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John Romero's Sigil, the spiritual successor to Ultimate Doom, is delayed

John Romero teased, and then revealed, a new Doom megawad late last year called Sigil, "an unofficial spiritual successor" to the fourth episode of Ultimate Doom. At the time it was expected to be out in February, but Romero announced today that because of complications with the physical editions, everything is being pushed back to April. 

First things first: A Doom WAD is a package file that contains all the data required to make the game run—graphics, levels, audio, that sort of thing—and they're called WADs because, as the kids said back in the early '90s when all this stuff was new and weird, Where's All the Data? (Seriously.) A megaWAD is simply a bunch of WADs wadded up into one big, game-changing bundle—basically a total conversion, although the official Doom releases were megaWADs too. Doom was designed that way specifically so that players could mod the game as they saw fit, which contributed greatly to its long-term success.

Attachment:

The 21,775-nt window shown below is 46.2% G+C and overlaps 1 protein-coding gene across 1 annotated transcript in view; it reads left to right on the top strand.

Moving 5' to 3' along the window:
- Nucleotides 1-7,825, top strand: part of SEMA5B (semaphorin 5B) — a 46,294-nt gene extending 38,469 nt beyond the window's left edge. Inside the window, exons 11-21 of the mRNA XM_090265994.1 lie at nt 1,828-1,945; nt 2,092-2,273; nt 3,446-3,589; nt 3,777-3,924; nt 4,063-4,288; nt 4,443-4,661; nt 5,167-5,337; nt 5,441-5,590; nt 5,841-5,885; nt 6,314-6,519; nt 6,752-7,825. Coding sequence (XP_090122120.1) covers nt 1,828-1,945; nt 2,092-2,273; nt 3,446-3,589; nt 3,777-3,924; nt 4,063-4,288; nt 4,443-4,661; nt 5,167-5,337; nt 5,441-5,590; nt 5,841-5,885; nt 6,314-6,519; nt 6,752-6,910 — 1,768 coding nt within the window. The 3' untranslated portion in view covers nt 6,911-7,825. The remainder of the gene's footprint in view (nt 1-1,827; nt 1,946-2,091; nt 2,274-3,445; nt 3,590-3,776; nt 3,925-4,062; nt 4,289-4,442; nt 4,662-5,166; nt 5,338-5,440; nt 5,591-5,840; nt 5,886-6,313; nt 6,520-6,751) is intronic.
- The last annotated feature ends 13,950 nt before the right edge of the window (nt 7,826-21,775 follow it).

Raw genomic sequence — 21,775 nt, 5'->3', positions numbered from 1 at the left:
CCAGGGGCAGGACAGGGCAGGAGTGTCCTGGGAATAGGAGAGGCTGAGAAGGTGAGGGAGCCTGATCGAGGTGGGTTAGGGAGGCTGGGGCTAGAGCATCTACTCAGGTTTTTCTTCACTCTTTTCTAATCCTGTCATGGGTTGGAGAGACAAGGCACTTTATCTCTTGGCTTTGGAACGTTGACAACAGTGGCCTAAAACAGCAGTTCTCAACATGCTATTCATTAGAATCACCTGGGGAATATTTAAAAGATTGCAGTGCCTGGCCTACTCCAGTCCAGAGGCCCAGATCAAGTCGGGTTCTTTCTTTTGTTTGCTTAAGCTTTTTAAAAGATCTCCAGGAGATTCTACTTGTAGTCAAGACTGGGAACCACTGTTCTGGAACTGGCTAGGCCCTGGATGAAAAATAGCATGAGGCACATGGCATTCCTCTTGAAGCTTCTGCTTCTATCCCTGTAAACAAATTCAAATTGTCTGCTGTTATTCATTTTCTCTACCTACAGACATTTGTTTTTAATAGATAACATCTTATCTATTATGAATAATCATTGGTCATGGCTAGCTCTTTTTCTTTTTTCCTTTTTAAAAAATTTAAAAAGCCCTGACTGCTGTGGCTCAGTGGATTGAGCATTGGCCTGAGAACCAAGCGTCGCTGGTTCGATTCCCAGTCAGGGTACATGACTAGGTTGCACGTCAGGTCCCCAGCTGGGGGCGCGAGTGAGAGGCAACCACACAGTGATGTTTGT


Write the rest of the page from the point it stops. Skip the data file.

Anyway, back to the matter at hand. 

"There were a few snags in production trying to make sure everything is top-notch for fans! I just wanted to let everyone who purchased either the Big Box or the Beast Box know that it is now looking like it will ship sometime in April. Thank you for your patience, and I am sorry for any inconvenience this may have caused," Romero wrote. "This also means the free version of Sigil will have to wait until after the boxes are in the hands of customers." 

The Big Box is a standard $40 boxed edition that includes the game on a USB drive and a few extras; the Beast Box—which is actually what it's called—is a kitted-out version that includes a t-shirt, a demonic coin, and Romero's head on a spike. Neither of them are available for purchase any more, but if you just want to play the game it won't cost you a thing: Sigil itself will be free for everyone. 

Andy Chalk
Andy covers the day-to-day happenings in the big, wide world of PC gaming—the stuff we call "news." In his off hours, he wishes he had time to play the 80-hour RPGs and immersive sims he used to love so much.